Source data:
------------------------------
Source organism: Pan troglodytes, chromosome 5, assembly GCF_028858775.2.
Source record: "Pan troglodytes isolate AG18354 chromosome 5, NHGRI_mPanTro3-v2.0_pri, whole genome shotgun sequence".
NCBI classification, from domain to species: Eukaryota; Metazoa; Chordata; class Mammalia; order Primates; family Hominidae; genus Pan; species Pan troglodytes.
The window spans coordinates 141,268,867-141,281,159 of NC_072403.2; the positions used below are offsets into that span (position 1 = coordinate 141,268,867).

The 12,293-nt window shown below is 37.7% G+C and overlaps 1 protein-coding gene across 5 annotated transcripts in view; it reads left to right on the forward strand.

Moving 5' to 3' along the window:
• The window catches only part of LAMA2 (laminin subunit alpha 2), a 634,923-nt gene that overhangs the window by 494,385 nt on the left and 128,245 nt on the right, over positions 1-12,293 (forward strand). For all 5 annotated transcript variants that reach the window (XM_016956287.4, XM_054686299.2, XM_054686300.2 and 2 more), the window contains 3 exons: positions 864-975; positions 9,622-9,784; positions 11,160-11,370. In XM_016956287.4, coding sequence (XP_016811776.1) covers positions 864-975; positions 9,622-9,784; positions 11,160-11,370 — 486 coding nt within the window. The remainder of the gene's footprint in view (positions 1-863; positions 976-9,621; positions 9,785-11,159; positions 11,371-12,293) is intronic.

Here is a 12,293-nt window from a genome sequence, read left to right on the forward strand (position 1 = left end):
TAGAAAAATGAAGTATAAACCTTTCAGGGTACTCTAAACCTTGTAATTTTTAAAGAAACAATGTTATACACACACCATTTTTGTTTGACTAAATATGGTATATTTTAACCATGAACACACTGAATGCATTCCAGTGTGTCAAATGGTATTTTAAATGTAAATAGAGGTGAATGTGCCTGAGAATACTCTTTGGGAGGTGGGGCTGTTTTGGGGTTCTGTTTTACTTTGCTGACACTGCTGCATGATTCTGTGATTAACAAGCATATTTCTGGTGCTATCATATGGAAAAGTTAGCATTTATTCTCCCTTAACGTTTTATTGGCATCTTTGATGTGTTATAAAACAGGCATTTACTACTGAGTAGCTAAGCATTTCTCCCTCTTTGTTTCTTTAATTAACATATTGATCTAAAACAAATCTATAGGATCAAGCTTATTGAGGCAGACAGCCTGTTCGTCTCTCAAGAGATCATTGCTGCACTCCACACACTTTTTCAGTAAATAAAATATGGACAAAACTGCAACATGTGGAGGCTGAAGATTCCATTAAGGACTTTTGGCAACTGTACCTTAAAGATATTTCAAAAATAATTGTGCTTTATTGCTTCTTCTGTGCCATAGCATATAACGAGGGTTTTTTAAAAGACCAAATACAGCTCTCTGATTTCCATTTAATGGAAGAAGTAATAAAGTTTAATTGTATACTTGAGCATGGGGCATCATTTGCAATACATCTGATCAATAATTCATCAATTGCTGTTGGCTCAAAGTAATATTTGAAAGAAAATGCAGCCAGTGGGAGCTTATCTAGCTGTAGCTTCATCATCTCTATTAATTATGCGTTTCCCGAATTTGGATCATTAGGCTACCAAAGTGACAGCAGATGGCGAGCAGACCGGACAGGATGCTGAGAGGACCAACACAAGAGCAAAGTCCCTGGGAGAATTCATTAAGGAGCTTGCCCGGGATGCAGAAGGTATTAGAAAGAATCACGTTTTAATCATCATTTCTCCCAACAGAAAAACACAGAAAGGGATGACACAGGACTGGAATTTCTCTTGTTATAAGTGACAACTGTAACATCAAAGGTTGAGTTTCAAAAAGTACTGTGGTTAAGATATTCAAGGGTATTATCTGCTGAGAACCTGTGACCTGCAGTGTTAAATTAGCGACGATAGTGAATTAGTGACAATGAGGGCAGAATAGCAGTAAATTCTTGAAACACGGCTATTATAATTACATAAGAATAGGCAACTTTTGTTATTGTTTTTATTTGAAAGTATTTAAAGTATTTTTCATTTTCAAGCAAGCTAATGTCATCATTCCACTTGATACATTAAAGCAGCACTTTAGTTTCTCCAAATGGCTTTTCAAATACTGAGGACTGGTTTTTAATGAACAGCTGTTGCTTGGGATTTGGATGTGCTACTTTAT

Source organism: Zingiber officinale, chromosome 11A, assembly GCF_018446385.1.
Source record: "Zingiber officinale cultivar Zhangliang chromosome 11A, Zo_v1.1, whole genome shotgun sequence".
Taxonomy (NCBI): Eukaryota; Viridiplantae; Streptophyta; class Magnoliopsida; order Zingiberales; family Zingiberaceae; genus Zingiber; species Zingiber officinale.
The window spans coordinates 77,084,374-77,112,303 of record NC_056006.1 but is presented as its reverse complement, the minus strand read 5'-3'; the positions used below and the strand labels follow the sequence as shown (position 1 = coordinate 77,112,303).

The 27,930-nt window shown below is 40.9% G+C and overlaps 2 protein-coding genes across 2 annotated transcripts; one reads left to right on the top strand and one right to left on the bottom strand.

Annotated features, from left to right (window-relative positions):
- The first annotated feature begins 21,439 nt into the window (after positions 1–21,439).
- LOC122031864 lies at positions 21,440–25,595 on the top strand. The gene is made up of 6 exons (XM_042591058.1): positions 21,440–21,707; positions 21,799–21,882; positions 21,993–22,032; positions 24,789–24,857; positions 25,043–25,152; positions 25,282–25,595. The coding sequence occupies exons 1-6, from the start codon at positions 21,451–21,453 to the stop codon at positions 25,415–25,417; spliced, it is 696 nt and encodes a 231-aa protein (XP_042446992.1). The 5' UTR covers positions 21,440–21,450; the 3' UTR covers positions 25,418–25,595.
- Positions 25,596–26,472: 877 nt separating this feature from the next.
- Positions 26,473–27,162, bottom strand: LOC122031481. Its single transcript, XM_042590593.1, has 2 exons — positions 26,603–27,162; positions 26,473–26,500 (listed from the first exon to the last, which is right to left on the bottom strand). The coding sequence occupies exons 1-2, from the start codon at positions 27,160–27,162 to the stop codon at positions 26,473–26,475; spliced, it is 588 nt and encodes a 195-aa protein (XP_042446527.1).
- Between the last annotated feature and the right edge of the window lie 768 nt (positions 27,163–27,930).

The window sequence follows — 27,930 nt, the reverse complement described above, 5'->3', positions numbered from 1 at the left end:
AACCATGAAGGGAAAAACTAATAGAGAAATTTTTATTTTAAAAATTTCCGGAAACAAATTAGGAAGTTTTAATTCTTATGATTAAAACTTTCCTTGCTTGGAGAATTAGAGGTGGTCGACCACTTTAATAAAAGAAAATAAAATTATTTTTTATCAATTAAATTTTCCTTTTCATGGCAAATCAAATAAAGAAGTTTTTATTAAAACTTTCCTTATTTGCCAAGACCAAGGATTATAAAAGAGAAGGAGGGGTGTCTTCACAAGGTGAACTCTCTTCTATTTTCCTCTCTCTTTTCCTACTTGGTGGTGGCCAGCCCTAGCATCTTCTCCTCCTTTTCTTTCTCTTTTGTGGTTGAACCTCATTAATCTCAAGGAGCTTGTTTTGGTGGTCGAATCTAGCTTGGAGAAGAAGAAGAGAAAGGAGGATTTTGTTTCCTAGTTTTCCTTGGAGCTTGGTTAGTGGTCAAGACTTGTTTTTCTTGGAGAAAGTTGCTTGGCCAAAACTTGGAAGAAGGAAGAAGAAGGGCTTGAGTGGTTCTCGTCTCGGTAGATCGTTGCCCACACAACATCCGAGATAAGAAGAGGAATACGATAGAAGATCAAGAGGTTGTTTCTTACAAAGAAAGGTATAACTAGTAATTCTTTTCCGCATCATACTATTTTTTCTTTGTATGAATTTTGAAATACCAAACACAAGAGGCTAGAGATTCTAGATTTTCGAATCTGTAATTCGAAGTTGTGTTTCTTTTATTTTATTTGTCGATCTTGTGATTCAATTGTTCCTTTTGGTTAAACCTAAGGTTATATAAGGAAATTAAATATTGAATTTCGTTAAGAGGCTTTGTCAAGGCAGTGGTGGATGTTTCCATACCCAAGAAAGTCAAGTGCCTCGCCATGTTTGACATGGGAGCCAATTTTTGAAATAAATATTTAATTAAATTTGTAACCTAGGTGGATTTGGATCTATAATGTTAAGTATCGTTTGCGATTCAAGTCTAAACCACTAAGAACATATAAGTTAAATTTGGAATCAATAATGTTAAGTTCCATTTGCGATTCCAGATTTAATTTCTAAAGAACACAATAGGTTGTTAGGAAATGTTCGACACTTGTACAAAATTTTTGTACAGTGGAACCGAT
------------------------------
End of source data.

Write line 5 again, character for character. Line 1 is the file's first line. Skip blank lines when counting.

The 12,293-nt window shown below is 37.7% G+C and overlaps 1 protein-coding gene across 5 annotated transcripts in view; it reads left to right on the forward strand.